So what is wine? Is it a holy beverage with immense powers, reserved for holy and special occasions? Or is it a destructive agent with the power to bring down mighty people; a substance to be avoided at all costs?

Well, a little bit of both, it seems. As we mentioned earlier, according to one opinion, the Tree of Knowledge was a grape vine—and the Tree of Knowledge is dubbed by the Torah as being "good and bad." It has tremendous potential, when utilized properly, and a drawback of equal proportion, if misused and abused. What we use it for is entirely up to us.

Wine's ability to bring joy is because it relaxes our inhibitions and weakens the body's natural defenses. This "weakening of the body" allows the soul to shine through. After taking a l'chaim one is more easily inspired, because the body offers less resistance. This obviously applies only when one drinks in moderation, and on special, holy occasions in an attempt to make them a bit more festive and to introduce an inspirational ambiance.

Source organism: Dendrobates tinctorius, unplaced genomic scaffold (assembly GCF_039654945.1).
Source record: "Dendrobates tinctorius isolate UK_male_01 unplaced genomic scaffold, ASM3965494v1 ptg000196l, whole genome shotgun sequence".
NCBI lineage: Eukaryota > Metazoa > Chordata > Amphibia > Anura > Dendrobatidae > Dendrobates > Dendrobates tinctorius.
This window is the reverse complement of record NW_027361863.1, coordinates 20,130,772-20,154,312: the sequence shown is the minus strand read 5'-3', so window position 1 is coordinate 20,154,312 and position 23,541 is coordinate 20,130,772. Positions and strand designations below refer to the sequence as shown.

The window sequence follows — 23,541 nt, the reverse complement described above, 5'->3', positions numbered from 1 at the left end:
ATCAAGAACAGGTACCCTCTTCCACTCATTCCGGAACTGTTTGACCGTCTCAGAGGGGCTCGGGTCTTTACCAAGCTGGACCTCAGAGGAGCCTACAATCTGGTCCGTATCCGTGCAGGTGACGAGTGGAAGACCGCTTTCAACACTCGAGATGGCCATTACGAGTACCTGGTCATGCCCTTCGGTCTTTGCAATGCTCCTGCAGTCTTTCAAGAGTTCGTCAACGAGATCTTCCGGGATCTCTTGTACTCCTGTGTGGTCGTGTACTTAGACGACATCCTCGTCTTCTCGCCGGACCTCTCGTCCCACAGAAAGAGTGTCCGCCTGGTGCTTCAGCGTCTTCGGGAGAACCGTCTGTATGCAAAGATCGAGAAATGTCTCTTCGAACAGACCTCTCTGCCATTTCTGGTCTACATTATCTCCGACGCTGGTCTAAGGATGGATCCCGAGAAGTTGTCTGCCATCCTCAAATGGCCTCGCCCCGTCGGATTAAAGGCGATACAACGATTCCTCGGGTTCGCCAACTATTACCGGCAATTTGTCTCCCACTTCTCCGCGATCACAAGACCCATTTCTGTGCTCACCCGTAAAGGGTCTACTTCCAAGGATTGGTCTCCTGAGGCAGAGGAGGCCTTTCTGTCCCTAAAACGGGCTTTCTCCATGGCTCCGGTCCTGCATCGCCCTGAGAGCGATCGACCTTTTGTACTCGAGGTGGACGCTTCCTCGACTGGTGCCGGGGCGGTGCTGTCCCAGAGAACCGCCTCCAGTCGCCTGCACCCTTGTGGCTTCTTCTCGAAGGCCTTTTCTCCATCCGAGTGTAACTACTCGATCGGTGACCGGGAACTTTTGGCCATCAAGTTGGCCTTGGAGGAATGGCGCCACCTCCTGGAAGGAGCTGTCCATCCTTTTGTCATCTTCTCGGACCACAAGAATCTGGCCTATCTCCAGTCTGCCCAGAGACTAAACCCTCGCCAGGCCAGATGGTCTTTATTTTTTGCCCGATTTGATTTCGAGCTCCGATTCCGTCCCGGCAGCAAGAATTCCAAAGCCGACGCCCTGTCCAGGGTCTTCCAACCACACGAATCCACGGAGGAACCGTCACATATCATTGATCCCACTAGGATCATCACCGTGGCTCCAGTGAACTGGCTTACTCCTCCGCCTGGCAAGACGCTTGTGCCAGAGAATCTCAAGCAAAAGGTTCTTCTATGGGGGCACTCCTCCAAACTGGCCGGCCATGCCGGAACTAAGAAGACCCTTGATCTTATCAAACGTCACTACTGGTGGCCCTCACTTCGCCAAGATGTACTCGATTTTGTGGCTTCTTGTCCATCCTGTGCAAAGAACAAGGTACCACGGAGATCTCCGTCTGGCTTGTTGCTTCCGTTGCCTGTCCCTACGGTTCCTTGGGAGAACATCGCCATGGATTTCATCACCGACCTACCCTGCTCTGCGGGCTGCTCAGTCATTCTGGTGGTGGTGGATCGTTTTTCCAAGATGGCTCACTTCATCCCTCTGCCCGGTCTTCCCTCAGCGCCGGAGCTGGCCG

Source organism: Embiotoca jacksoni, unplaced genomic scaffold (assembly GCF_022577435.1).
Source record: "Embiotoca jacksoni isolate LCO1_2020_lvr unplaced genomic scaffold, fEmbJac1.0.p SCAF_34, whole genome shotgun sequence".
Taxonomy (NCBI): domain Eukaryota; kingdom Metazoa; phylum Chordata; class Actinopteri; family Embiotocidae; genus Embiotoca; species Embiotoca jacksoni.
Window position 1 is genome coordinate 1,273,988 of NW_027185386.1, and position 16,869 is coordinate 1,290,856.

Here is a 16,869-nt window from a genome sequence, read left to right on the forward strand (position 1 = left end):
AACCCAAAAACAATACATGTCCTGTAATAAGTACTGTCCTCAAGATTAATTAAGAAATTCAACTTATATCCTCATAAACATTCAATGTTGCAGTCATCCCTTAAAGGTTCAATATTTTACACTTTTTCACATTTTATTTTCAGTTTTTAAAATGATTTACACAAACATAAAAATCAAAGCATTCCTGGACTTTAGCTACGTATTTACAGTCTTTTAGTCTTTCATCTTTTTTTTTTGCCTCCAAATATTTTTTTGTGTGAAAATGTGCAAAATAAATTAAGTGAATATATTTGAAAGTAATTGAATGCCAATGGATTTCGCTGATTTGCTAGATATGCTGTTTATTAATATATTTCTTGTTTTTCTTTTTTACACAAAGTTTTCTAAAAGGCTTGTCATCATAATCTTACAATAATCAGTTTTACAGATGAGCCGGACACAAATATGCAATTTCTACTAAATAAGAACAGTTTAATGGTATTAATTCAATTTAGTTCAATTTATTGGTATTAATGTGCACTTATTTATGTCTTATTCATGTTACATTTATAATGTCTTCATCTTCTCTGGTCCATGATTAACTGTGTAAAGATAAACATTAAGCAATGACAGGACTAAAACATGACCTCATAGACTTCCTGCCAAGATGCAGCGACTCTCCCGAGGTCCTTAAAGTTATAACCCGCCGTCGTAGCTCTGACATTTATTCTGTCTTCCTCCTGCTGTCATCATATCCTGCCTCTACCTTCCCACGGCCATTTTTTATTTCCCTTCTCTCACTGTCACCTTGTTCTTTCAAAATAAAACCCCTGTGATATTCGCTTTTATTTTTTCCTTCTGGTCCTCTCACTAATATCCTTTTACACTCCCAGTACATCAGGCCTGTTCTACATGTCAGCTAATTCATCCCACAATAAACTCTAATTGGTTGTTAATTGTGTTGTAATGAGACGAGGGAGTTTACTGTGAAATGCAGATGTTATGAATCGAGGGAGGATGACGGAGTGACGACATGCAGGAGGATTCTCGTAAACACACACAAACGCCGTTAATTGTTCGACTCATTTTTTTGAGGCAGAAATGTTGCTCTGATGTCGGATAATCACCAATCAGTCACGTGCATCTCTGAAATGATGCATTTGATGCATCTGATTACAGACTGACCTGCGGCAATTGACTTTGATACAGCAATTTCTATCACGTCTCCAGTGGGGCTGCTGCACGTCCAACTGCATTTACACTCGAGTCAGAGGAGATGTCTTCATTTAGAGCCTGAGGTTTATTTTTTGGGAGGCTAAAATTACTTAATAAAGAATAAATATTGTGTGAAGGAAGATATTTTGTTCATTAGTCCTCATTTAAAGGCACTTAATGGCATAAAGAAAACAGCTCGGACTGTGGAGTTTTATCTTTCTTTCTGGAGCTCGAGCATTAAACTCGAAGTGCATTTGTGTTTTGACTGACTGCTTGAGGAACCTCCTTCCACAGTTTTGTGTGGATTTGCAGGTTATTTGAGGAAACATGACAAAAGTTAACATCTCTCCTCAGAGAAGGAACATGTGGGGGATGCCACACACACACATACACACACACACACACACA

On the other hand, getting drunk in order to escape responsibilities we have to ourselves, to our families, and to those around us, is highly destructive. A person who is in an "escapist" mode is a dangerous person, because very often he is also escaping many of the rules that he would be wise to follow.

On the practical side, we are forbidden to pray while drunk and priests were not allowed to serve in the Holy Temple whilst drunk. Even today, priests may not bless the congregation after having even a single glass of wine.

Click here for more about wine and intoxication.

I also recommend that you read Can Wine Be Holy?

Yours truly,

Rabbi Menachem Posner